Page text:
Major League Baseball has apparently found itself in the exact “tricky” spot reporters and critics predicted the league would end up in after pulling the 2021 All-Star Game out of Georgia in protest of the state’s new voter ID laws. According to a report from the Associated Press, MLB will relocate the All-Star Game to Denver’s Coors Field — a move that Georgia Gov. Brian Kemp (R) blasted as hypocritical because Colorado has similar and arguably more restrictive voting laws than Georgia.
Last Friday, MLB commissioner Rob Manfred issued a statement declaring that MLB “fundamentally supports voting rights for all Americans and opposes restrictions at the ballot box.”
MLB’s statement came after Kemp signed into law sweeping election reforms that, among other changes, would require absentee ballots to be verified with photo ID. Critics accused Georgia Republicans of attempting to suppress the minority vote in the state, despite the fact that the new Georgia law expands early voting for primary and general elections. Several other falsehoods were told about the law, including by President Joe Biden, who falsely claimed the law would suppress the votes of working people and said he would “strongly support” MLB moving its All-Star Game out of Atlanta.
Manfred said Friday “the best way to demonstrate our values as a sport is by relocating this year’s All-Star Game and MLB Draft.”
The only problem with relocating the game to Denver is, as Gov. Kemp pointed out during an interview on Fox News Tuesday, Colorado has very similar voter ID laws to Georgia.
“Georgia has 17 days of in-person early voting including two optional Sundays, Colorado has 15,” Kemp said. “So what I’m being told, they also have a photo ID requirement. So it doesn’t make a whole lot of sense to me.”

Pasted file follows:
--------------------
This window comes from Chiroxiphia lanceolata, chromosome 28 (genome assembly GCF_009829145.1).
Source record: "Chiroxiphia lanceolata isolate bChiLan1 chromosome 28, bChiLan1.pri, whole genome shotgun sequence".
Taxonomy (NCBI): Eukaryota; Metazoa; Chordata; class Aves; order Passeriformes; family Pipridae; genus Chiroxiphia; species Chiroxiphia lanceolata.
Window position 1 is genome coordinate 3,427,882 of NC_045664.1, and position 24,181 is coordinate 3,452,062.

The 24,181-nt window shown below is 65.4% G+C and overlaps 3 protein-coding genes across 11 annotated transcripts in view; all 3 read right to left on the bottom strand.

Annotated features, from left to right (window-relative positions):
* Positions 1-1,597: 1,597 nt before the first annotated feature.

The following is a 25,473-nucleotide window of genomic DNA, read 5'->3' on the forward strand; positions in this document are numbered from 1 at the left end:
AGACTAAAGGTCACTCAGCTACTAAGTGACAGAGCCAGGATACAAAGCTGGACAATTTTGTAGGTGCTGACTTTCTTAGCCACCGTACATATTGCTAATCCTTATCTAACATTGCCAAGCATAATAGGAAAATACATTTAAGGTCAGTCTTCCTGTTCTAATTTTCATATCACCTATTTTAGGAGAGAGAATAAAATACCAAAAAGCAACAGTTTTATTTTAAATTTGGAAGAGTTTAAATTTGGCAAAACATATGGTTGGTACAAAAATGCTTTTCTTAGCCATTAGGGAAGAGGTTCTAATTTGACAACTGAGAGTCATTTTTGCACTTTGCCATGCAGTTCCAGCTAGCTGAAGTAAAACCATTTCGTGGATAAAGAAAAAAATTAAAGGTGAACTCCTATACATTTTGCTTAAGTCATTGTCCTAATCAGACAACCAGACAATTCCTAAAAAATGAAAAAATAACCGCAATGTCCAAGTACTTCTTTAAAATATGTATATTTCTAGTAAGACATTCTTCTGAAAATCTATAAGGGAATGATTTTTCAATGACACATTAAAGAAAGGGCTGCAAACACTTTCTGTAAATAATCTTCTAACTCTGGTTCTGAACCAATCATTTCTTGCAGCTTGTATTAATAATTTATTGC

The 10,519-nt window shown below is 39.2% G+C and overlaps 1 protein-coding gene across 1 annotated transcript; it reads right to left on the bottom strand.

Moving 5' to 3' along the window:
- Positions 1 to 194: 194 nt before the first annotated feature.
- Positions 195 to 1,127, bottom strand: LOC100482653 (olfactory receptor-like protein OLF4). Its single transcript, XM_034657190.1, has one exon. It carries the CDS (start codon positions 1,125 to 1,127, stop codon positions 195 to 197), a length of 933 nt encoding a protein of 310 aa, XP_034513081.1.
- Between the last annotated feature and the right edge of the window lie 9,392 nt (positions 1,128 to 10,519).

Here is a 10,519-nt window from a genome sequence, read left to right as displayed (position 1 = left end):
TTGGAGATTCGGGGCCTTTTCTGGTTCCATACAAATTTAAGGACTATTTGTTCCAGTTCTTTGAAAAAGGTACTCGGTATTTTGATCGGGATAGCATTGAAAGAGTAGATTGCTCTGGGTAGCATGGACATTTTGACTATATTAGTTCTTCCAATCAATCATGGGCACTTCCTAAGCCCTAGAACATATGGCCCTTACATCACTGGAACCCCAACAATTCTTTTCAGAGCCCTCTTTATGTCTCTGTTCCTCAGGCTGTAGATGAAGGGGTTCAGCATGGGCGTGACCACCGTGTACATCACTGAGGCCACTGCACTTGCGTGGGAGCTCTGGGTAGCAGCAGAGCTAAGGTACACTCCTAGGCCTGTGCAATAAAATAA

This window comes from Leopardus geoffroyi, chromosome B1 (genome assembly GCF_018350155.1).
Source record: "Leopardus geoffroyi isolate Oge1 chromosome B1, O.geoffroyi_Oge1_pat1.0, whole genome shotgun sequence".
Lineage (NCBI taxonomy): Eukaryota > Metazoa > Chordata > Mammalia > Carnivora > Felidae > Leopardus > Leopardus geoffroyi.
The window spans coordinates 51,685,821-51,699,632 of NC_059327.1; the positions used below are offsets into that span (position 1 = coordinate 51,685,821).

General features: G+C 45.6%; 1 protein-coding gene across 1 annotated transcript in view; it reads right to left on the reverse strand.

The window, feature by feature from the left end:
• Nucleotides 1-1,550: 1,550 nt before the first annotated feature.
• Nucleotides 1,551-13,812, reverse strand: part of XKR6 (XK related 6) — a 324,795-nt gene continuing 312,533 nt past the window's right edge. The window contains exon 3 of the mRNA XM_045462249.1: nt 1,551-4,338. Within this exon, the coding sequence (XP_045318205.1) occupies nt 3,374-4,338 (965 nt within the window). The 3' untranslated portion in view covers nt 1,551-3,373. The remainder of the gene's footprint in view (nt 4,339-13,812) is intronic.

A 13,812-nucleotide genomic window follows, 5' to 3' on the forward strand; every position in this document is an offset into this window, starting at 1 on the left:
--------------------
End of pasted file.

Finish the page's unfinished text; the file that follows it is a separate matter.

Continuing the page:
Kemp also criticized the president for appearing at the NCAA championship game in Indiana, given Biden’s comments, because Indiana was “the birthplace for the photo ID requirement.”
“So hypocritical,” said Kemp.
Colorado law requires voters to show some form of non-photo identification when voting in person at the ballot box. “All voters who vote at the polls must provide identification. If you are voting by mail for the first time, you may also need to provide a photocopy of your identification when you return your mail ballot,” the Colorado secretary of state’s website explains.
Acceptable forms of identification include a valid Colorado’s driver’s license or valid ID card issued by the Department of Revenue, a valid U.S. passport, a copy of a recent utility bill, bank statement, paycheck, or other government documents.
When voting absentee in Colorado, voters only need to provide identification for the first time they cast an absentee ballot. The state uses signature matching to verify a voter’s absentee ballots in subsequent elections.
The new Georgia law requires identification for in-person and all absentee voting. Georgia voters without ID can use the last four digits of their Social Security number, a utility bill, bank statement, government check, paycheck, or other government documents (similar to Colorado) as acceptable forms of ID, Secretary of State Brad Raffensperger’s office told Fox News.
In addition to appearing hypocritical, MLB’s decision may have a disproportionate effect on minority-owned businesses in Atlanta, which will lose revenues from the All-Star Game to Denver, Colorado. The 2019 All-Star Game in Cleveland, Ohio, generated an estimated $65 million in local economic activity. Nearly 30% of the businesses in Atlanta are black-owned, according to the Atlanta Journal-Constitution. Census data reported by Fox News indicates Atlanta is 51% black, while Denver is 76% white.
A Georgia tourism official told CNN on Friday that MLB’s decision to move its All-Star Game out of Georgia could have a $100 million economic impact on the state.
View original post